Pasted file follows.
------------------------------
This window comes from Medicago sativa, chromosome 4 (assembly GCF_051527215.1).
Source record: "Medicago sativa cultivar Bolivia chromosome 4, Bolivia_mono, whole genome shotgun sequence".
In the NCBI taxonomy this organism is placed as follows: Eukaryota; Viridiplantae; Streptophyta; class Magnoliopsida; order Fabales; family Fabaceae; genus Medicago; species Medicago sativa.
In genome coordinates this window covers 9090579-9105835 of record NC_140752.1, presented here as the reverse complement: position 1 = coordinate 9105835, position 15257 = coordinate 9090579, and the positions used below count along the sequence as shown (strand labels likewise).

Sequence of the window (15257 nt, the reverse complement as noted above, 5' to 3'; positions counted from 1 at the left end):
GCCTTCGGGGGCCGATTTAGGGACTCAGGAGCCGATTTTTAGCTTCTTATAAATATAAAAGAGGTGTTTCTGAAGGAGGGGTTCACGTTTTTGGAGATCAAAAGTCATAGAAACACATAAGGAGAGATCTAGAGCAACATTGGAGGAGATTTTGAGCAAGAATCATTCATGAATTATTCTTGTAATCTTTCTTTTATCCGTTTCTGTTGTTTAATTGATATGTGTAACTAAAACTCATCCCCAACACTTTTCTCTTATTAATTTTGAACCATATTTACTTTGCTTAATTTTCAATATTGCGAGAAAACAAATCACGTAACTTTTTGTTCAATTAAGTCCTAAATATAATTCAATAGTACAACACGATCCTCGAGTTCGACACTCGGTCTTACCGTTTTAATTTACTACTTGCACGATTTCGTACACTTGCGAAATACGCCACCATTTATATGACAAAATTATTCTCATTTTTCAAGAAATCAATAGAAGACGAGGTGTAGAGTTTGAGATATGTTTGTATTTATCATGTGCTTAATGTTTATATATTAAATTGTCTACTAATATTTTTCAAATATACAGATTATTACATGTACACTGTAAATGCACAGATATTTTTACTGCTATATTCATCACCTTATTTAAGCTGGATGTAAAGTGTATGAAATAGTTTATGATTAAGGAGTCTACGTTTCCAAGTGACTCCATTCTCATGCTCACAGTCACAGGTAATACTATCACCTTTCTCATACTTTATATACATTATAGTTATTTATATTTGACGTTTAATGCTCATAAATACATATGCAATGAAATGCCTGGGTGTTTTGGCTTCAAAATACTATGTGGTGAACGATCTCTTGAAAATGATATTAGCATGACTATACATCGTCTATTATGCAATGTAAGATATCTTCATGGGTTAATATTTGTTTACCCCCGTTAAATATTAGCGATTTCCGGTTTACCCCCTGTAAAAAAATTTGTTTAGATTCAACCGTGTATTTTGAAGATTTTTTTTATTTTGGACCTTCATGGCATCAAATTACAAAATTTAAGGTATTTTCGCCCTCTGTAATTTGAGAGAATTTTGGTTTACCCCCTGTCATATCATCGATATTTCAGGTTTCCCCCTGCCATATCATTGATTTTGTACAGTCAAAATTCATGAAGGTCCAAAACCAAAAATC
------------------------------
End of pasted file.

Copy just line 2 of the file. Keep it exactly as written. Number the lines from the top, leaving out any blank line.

Source record: "Medicago sativa cultivar Bolivia chromosome 4, Bolivia_mono, whole genome shotgun sequence".